This is a very long, and well worth reading, article by Sherry Devlin in Treesource about the Flagstaff effort, Forests to Faucets, and Feather River efforts in California. Below are couple of excerpts- feel free to post other excerpts of interest in the comments.
Jonathan Kusel on why California might be different from other efforts:
“One of the great frustrations of folks in the upper watersheds and those working on forests and forest health issues in California is that folks in urban areas do not make the connection between forest and watershed health, and water quality and quantity,” said Jonathan Kusel, executive director of the Sierra Institute for Community and Environment. “That’s particularly true in California because some of the water is moved so far.
“You ask the average person in Southern California where their water comes from and they’ll honestly and sincerely say, ‘The tap.’ In general, we have a pretty limited understanding of where water comes from and how far it gets moved before it comes out of the tap.”
The greater problem stems from the lack of connection the public makes between a healthy forest and a healthy watershed, Kusel said. “We have tried for well over two decades to help Californians make that connection, with limited success.”
The Feather River provides one-quarter of California’s drinking water. The city of Los Angeles is one of the beneficiaries of the watershed.
California’s complex system of water-delivery reservoirs, aqueducts, pipes and tunnels commands much of the public’s attention, Kusel said. “It’s such an amazing system, such a complexity of conveyance facilities, that most people associate their drinking water with that infrastructure. They don’t make the same connection with the green infrastructure at the start of the delivery system.”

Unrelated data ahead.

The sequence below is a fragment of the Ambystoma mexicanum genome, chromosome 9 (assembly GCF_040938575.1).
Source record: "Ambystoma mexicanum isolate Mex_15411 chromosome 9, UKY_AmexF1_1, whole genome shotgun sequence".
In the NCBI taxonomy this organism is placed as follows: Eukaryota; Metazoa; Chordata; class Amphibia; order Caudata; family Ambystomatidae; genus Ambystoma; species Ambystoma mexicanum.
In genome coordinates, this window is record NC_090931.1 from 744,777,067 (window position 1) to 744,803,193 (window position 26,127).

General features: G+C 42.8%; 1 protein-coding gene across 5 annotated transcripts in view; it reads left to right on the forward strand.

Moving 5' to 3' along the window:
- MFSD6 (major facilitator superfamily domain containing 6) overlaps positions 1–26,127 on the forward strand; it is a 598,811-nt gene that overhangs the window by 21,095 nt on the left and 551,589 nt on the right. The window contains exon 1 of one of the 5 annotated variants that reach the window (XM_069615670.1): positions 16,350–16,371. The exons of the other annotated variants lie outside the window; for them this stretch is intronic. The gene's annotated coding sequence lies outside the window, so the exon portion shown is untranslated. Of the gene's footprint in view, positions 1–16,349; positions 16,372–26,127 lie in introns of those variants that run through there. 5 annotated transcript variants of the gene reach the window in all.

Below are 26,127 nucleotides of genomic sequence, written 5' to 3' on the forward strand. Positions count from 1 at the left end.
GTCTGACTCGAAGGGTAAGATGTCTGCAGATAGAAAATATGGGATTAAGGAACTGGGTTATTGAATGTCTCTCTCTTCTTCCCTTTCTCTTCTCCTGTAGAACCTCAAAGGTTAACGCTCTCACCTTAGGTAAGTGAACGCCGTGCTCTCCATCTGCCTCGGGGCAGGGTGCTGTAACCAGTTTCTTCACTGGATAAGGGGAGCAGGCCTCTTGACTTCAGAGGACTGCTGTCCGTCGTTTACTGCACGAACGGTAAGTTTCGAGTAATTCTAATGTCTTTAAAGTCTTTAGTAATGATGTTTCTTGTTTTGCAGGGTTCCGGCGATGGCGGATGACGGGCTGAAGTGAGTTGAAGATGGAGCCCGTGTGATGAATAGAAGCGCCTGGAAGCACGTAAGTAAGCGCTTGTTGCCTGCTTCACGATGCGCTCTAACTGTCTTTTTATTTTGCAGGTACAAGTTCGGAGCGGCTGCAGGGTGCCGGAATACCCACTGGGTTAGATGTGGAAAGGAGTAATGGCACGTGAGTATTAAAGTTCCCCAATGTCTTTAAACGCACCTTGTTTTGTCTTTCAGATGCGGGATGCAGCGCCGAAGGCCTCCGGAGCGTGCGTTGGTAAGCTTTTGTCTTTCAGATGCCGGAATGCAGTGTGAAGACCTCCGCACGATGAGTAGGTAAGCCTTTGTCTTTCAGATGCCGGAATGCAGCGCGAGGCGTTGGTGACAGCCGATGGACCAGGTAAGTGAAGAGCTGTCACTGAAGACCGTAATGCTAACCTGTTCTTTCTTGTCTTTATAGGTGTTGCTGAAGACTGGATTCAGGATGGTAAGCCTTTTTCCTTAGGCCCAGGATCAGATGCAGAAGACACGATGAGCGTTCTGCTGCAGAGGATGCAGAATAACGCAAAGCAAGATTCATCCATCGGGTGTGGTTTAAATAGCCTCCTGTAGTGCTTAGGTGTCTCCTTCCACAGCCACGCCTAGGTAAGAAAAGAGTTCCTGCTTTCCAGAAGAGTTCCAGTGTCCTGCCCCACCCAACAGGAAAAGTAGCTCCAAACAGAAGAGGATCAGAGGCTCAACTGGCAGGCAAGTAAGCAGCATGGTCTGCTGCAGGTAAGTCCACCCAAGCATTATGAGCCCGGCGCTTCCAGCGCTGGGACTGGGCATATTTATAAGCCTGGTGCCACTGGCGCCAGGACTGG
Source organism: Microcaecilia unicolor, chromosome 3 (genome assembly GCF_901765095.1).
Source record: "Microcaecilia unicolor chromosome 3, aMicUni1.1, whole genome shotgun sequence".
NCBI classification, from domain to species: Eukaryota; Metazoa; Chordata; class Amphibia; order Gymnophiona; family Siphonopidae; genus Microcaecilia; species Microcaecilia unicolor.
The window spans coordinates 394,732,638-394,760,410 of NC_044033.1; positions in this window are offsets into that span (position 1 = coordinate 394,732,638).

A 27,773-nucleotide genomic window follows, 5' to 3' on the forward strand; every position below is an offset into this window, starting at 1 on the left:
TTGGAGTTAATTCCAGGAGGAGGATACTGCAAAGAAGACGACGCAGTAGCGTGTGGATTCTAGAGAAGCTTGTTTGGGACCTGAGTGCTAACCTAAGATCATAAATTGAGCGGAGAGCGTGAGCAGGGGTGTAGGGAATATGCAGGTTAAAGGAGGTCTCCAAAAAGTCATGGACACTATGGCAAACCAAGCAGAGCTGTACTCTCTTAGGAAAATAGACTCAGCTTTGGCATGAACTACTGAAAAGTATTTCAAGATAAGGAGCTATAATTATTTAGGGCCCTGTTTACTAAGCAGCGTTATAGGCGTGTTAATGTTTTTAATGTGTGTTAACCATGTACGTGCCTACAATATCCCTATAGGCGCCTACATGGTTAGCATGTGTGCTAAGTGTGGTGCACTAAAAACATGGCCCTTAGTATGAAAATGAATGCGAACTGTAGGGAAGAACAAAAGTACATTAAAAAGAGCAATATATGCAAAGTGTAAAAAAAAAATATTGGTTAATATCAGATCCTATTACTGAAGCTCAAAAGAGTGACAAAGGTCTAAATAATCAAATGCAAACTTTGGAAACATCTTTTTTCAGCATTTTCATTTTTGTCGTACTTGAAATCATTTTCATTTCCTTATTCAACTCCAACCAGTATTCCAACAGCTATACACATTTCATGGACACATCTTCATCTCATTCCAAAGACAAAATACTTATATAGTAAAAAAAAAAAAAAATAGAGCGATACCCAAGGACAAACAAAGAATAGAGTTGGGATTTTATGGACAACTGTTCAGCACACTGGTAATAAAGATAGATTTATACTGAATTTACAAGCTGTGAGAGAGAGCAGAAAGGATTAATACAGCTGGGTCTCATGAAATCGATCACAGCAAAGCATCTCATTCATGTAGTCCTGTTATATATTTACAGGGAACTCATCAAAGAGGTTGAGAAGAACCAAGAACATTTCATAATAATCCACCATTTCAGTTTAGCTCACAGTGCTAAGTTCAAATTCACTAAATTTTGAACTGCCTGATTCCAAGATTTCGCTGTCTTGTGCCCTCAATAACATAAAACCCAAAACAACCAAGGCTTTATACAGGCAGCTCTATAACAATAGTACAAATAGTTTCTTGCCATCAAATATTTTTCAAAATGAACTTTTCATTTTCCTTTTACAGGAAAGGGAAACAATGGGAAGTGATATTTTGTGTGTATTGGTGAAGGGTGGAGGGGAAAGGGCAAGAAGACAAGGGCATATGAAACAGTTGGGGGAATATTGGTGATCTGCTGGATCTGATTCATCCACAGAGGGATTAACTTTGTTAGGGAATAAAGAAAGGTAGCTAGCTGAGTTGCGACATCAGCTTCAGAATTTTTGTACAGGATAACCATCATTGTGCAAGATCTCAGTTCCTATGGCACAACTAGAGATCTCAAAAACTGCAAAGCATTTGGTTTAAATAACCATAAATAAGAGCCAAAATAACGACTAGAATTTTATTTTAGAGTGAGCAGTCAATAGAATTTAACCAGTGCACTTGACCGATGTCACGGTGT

So while metro areas like Denver and smaller cities like Santa Fe and Flagstaff are able to convince utilities, ratepayers and voters to finance forest restoration projects, Kusel has no such buy-in from Southern California communities.
“Our accounting methods for these environmental benefits of forests are limited,” he said. “The payment for ecosystem services is, for the most part, not there. And that’s what we need. We can come up with the charges that would make a huge difference in the overall health of our forests and our watersheds, but no one wants their pocket picked.”
And on opposition to the Flagstaff project:
Opposition has been minimal, said Jessica Richardson, the Forest Service’s lead on the Flagstaff Watershed Protection Project. “I really think there will always be people who are not 100 percent in support, but even those folks are supportive of the general concept of what we are doing.”
It goes back to the bond’s 74 percent approval, said Elson. “We had the social capital. So some of the groups that might have opposed us chose not to in this case, even though there are visual impacts, steep slopes and spotted owls. There is an excitement about the project in the community.”